Disclaimer: This is my understanding of the egg anatomy as a general biologist. There is most certainly better references and sources out there to explain this (please add better references if you know of any).
If I understand you correctly, your question is why we do not see cell organelles in a cracked or boiled egg. If so, your question seems to stem from a misunderstanding of what the egg white and egg yolk represents. A chicken egg is not simply an enlarged cell, and the egg yolk is not the cell nucleus.
When an oocyte matures in the chicken ovary, it stores yolk inside the cell and therefore enlarges. The yolk is therefore part of the oocyte cytoplasm. However, as it enlarges, the yolk is separated from the germinal disc, which holds all the other cell organelles (including the nucleus). The germinal disc is seen as a small white area on the egg yolk. Eventually, when the oocyte has accumulated enought yolk, it disattaches from the ovary (ovulation) and goes into the hens oviduct. This process is happening continuously, and oocytes of different stages of maturation are present on the ovary, which can be seen in this image:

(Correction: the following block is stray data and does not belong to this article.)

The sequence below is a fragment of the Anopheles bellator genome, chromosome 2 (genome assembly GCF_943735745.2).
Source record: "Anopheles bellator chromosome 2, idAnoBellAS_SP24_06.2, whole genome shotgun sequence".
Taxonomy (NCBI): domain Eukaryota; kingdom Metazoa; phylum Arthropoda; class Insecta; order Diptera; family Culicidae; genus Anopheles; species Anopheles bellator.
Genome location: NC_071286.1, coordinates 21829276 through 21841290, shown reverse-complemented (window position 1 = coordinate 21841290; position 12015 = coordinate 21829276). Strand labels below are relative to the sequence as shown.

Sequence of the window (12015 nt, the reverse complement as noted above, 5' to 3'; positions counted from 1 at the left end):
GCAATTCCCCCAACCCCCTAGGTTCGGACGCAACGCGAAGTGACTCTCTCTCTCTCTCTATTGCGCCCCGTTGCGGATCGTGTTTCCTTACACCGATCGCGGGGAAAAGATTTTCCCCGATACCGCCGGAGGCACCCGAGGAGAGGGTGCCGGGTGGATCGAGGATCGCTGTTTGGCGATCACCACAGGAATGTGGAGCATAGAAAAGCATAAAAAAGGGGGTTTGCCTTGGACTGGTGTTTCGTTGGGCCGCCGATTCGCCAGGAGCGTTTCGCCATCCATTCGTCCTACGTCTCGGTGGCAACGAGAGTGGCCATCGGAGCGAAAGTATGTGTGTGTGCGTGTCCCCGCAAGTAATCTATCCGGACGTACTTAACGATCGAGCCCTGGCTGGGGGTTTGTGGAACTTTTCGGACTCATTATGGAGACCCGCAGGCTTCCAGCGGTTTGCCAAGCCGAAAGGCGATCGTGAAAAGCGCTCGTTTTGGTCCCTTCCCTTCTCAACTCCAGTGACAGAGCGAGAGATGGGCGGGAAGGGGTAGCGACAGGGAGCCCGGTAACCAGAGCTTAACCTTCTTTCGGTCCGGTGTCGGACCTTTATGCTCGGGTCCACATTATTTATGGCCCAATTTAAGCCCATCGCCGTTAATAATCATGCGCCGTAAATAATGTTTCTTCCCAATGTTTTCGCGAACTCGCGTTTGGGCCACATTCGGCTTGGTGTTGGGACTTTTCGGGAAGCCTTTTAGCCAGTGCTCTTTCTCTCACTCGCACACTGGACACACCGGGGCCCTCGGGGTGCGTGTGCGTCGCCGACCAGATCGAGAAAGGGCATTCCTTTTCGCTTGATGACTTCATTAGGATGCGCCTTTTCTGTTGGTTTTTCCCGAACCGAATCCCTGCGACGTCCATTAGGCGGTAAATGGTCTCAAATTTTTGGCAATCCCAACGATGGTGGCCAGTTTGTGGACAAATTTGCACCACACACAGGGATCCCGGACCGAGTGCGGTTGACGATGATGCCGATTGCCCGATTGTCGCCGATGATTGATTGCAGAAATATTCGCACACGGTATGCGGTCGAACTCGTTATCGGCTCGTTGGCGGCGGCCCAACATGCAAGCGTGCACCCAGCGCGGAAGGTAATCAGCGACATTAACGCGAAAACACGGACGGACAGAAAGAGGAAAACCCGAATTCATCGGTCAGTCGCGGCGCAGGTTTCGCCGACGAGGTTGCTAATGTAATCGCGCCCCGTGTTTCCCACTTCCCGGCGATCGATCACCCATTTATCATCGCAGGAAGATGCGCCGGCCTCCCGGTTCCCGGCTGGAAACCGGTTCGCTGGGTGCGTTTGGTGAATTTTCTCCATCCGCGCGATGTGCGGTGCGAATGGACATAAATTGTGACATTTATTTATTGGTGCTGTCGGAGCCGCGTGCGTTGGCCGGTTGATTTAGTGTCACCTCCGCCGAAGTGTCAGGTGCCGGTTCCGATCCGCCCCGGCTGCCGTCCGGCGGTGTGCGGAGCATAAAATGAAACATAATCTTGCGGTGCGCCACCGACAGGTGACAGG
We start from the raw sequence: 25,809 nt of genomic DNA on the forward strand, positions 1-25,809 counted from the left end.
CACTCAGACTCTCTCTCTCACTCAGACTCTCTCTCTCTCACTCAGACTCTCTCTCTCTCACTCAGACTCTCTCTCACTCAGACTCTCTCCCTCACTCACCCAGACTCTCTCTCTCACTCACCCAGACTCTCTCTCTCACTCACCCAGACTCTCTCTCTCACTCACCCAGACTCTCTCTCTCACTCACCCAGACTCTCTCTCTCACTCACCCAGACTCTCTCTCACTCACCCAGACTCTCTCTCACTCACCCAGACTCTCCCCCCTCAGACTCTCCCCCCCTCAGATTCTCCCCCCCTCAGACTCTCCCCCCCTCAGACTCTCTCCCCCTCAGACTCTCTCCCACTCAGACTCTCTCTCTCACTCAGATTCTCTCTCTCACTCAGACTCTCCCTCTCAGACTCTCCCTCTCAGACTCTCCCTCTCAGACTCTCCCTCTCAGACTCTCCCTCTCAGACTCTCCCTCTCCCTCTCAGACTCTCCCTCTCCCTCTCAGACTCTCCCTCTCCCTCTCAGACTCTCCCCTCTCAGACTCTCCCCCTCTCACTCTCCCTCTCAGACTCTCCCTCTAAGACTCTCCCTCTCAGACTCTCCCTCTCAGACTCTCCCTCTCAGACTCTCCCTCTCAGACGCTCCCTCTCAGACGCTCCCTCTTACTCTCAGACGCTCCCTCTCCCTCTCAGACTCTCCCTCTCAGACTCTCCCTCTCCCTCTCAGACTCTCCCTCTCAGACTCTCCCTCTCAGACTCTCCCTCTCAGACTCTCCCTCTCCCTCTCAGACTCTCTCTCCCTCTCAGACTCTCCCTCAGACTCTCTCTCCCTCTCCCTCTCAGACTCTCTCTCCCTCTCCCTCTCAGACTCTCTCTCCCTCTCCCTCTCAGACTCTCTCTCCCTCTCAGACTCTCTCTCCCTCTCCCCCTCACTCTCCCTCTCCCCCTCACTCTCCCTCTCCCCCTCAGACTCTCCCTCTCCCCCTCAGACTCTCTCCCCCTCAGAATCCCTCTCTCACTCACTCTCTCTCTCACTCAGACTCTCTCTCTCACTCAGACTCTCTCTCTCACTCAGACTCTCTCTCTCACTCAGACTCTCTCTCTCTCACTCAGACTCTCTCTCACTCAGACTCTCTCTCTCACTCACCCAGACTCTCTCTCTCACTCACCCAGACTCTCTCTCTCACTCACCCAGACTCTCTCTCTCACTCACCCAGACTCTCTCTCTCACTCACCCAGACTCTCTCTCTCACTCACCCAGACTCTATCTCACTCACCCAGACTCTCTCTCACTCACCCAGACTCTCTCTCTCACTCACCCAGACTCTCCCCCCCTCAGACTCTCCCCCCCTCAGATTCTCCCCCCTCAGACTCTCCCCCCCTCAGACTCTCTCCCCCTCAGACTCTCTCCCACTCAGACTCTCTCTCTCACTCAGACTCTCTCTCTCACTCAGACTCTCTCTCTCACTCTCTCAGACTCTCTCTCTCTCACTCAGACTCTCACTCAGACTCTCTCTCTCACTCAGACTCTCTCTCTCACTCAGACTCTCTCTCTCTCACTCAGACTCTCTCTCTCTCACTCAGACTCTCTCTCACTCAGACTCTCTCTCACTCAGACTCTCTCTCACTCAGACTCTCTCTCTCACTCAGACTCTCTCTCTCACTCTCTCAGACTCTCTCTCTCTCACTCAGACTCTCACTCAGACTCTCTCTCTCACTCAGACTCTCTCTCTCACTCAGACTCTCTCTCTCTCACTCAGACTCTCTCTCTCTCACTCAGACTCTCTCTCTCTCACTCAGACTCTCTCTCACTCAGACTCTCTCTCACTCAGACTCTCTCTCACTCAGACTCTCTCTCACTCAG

(image from Chickscope: Formation of the Egg. University of Illinios)
When the oocyte passes through the oviduct it builds up layers of egg white (albumen) and other supporting structures. The shell is formed last in the shell gland, which is located at the end of the oviduct. Therefore, the egg white and the shell is formed externally of the oocyte and the egg yolk.
So the reason why we do not see more structures in a boiled egg is that the majority of the egg is yolk and egg white, which are both structures to store energy ment for a growing embryo (mainly protein and fat). It should also be noted that oocytes in most (all?) animals contain yolk granules, but the storage of yolk is most extreme in birds (see this webpage on animal development from State university of New York for a short comparison).
It should also be noted that an egg that is fertilized will naturally contain more than one cell, since the embryo will have started growing.